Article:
“Tooi inaka!” exclaims the man next to me on the bus from Osaka when I tell him my destination. Even for my fellow Japanese passenger headed to Shikoku, the smallest of Japan’s four main islands, the Iya Valley is considered tooi inaka — deep countryside.
As beautiful as it is remote, the Iya Valley offers a sharp contrast to the neon lights and futuristic feel of Tokyo, or even the traditional splendor of the temples and shrines of Kyoto. If you are searching for the true hidden Japan, you’ll find it deep in the western part of Tokushima Prefecture.
The charms of this tucked-away valley are its untouched wilderness, numerous natural onsen, and soaring mountains that drop hundreds of meters down a steep gorge to the pristine turquoise Yoshino river below. The Iya Valley is divided into two parts; West Iya (Nishi-Iya) which is easier to access — and ever so slightly more developed — than its counterpart of East Iya (Higashi-Iya), also known as Deep Iya (Oku-Iya).
The fact that this area is one of the most unexplored regions of Japan is what enticed me to get off the beaten path and explore it, and the first items on my Shikoku bucket list are the Iya Valley vine bridges. Of the 13 original bridges that were said to crisscross the valley, three remain and are maintained for the general public to experience — Iya Kazurabashi, the largest and most popular, and Oku Iya Niju-Kazurabashi Bridges, a set of two suspension bridges often referred to as the “husband-and-wife bridges.”
I arrive early in the morning at the most easily accessible of the bridges – Iya Kazurabashi in West Iya. Due to its proximity to the nearby town, it is best to get an early start if you want to enjoy the bridge without the crowds.
Stretching 45 meters across the Iya River at the center of the valley, the 150 feet of vine and wood seamlessly blends into the landscape. This is thanks in part to the bridge’s signature look, which is provided by Actinidia arguta, a perennial vine native to Japan and other parts of Asia. It entwines itself around the wooden ladder-like floor and the steel wire supports — a contemporary addition for extra safety.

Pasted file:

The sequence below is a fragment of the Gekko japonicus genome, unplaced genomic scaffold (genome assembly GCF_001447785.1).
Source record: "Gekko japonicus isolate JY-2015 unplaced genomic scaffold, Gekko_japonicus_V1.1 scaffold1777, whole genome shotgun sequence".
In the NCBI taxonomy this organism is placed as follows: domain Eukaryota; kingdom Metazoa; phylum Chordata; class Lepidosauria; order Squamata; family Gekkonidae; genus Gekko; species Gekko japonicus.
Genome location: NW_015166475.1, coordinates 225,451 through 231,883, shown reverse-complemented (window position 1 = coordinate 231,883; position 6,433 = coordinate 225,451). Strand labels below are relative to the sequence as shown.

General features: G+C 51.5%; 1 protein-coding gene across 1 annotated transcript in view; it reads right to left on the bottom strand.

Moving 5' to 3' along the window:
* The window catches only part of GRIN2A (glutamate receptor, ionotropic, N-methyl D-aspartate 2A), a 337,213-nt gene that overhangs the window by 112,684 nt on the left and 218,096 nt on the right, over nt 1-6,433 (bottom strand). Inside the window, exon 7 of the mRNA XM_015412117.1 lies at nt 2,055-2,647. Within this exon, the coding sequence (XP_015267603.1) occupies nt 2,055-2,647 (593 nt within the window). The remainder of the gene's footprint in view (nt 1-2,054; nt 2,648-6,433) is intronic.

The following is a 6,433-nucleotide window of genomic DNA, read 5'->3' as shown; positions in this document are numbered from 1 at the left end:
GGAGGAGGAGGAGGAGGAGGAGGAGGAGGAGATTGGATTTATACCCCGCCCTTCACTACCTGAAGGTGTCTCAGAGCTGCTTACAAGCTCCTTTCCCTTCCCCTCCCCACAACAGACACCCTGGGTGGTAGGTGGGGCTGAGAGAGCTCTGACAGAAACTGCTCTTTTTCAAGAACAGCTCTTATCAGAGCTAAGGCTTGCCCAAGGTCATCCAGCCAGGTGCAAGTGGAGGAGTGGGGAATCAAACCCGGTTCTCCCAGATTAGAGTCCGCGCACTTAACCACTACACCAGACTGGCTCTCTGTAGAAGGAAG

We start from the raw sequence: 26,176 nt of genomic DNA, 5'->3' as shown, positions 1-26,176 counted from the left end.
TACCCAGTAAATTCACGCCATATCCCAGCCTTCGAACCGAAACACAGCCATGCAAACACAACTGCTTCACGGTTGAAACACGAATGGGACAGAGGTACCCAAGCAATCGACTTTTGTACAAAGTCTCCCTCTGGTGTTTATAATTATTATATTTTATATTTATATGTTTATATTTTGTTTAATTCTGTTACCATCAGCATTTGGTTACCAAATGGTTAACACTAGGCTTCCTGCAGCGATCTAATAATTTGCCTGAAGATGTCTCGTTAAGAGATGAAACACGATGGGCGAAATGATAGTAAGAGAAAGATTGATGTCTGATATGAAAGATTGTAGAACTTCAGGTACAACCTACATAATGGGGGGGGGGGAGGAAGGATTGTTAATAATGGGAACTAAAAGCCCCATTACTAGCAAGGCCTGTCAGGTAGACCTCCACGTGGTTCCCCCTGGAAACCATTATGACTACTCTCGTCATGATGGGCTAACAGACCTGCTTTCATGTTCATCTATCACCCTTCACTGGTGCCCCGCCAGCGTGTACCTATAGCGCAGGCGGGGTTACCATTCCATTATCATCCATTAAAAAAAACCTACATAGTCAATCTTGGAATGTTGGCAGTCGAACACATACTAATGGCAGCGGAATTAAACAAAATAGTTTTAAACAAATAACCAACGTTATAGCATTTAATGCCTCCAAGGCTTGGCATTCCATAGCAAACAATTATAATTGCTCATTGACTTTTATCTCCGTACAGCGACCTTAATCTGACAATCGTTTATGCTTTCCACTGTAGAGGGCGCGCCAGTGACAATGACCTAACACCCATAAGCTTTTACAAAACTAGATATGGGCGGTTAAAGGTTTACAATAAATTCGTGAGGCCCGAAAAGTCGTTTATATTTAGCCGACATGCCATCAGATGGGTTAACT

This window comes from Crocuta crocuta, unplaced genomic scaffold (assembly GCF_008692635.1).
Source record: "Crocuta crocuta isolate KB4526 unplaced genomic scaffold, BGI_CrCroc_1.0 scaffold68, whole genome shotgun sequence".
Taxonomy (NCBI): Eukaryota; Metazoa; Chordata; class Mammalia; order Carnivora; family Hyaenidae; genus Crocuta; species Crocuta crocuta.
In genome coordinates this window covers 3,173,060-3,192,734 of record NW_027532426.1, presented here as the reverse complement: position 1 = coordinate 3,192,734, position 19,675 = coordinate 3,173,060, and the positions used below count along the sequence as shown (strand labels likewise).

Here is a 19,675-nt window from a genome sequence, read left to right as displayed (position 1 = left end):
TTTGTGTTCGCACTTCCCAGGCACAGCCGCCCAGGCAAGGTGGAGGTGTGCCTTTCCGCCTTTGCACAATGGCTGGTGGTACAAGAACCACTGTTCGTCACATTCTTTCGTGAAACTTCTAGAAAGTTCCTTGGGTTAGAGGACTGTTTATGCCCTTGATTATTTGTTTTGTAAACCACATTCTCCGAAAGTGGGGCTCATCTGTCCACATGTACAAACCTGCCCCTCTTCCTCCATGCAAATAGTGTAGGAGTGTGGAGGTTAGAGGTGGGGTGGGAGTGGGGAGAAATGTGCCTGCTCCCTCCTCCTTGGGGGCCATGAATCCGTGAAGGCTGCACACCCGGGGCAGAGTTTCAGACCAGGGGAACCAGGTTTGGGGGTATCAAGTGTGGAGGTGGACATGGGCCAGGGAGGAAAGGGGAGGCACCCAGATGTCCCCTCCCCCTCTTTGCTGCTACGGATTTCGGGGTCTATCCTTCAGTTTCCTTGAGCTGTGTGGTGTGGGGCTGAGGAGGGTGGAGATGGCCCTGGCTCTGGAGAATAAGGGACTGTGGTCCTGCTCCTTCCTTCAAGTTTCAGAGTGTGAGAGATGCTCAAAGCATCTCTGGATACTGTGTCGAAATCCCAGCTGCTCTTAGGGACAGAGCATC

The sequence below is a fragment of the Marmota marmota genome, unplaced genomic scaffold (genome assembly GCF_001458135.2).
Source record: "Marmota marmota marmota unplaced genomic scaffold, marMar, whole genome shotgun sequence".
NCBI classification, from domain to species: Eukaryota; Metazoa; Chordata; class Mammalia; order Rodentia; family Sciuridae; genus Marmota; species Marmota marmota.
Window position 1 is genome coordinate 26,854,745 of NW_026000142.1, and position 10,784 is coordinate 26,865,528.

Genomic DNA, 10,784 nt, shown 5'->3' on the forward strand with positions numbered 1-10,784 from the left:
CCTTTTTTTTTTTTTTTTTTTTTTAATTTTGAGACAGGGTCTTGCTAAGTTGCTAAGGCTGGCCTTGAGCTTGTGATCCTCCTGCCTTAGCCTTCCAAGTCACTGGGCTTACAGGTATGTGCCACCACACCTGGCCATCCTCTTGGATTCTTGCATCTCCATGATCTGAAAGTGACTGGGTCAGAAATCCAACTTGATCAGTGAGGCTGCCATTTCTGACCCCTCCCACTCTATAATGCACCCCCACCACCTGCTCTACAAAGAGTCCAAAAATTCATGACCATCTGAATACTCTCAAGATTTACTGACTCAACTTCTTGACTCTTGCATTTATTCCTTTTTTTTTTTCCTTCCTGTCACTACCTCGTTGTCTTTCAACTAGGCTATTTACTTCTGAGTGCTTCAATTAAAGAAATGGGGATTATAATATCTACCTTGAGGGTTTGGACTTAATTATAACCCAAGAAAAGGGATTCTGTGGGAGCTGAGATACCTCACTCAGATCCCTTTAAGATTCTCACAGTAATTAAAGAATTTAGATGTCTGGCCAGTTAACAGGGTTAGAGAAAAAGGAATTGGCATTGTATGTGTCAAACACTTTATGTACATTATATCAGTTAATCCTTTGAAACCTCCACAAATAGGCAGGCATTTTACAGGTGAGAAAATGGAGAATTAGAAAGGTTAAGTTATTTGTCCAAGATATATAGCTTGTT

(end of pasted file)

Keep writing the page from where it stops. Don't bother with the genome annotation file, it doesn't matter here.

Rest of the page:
The modern incarnations are remade every three years, in part to account for the many sets of legs that traipse across them each year. The original craftsmen are said to be none other than the Taira (or Heike) samurai clan who battled for supremacy of the imperial court in Kyoto — and by extension, all of Japan — against their chief rivals the Minamoto (Genji) clan in the 12th century. This conflict became known as the Genpei War, immortalized in the Japanese literary classic The Tale of the Heike. After the defeat of the Taira clan by the Minamoto, it is said they fled here to the remoteness of the Iya Valley, never to recover their power. Their descendants are reputed to live here in the Iya Valley to this day.
Summoning my inner samurai warrior, I begin to make my way across, the bridge creaking and groaning with its first visitor of the day. I can’t help but notice the large eight or so inch gaps between planks, offering a clear view of the Iya River 50 feet below. “Don’t look down,” I mutter under my breath — too late. The bridge begins to swing and shake as the second visitors of the day start their crossing behind me. After scrambling my way to the other end, I’m compelled to reflect on what an excellent form of defense these bridges must have made 800 years ago. According to legend, the Taira made them out of vine so that they could easily chop them down to stave off attackers, or escape the Minamoto pursuit if need be.
My next bridge destination is much deeper inside the valley. The Oku Iya Niju-Kazurabashi Bridges, or “husband-and-wife bridges,” are about an hour’s journey from Iya Kazurabashi — a very scenic but hair-raising drive on narrow roads that twist and turn through the valley. The Male Bridge (Obashi) is the longer of the two at 44 meters in length, and is suspended higher than the 22 meter Female Bridge (Mebashi).
The husband and wife bridges aren’t alone, however. There’s a monkey in their midst — Yaen, or the “wild monkey bridge,” is suspended just a few meters from the Wife Bridge. Yaen isn’t actually a bridge, but a hand-pulled ropeway which used to be an essential means of transporting goods and people across Iya Valley rivers. This is one of the few places in Japan where you can still experience crossing a river via a human-powered ropeway.
Eager to give it a go, I steady myself as the wooden frame of the carriage rocks from side to side as I attempt to climb aboard, at length settling myself cross-legged in the little wooden cubby house. From here, I slowly begin to pull myself out into the open, and over the water. I’m treated to a spectacular view of the Husband and Wife Bridges together as I hang above the center of the river — a gorgeous vista only achievable from here, if you want to stay dry that is. Hauling myself back to the edge, I’m secretly glad it’s not 800 years ago, when this bicep workout might have been part of my daily commute!
While the bridges are a defining feature of the Iya Valley, they are not all it has to offer. As I emerge from the swaying ropeway carriage, I’m eager to set off on my next adventure in this captivating place, feeling fortunate to glimpse a side of Japan that few ever see.
Photographs & Text by Jason Haidar